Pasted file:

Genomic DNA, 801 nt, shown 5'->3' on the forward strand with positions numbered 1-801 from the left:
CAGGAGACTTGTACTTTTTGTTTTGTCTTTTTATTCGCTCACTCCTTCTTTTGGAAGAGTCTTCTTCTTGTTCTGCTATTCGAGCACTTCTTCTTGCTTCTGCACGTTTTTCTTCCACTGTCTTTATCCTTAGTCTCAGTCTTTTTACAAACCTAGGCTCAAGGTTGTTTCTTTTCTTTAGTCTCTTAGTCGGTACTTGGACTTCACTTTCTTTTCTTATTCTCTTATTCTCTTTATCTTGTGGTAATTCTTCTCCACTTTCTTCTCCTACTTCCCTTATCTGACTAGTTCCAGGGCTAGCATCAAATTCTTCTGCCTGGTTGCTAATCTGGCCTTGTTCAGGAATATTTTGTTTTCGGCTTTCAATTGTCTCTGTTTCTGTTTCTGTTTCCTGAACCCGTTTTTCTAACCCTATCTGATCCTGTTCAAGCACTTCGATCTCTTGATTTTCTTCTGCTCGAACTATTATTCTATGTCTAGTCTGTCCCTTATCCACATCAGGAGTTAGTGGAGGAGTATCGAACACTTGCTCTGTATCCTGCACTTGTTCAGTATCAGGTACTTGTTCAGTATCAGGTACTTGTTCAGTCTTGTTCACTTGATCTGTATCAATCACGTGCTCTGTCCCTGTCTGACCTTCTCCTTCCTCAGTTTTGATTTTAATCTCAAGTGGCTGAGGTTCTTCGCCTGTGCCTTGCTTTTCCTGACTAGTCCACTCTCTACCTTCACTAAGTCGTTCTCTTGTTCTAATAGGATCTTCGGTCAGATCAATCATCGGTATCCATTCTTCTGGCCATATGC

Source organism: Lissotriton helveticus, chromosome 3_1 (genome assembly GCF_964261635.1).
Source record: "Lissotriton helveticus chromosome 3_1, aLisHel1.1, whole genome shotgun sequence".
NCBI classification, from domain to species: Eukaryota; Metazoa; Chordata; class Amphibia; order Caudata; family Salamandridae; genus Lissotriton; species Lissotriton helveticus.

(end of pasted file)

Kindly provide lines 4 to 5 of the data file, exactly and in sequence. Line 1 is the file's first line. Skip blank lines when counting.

Source record: "Lissotriton helveticus chromosome 3_1, aLisHel1.1, whole genome shotgun sequence".
NCBI classification, from domain to species: Eukaryota; Metazoa; Chordata; class Amphibia; order Caudata; family Salamandridae; genus Lissotriton; species Lissotriton helveticus.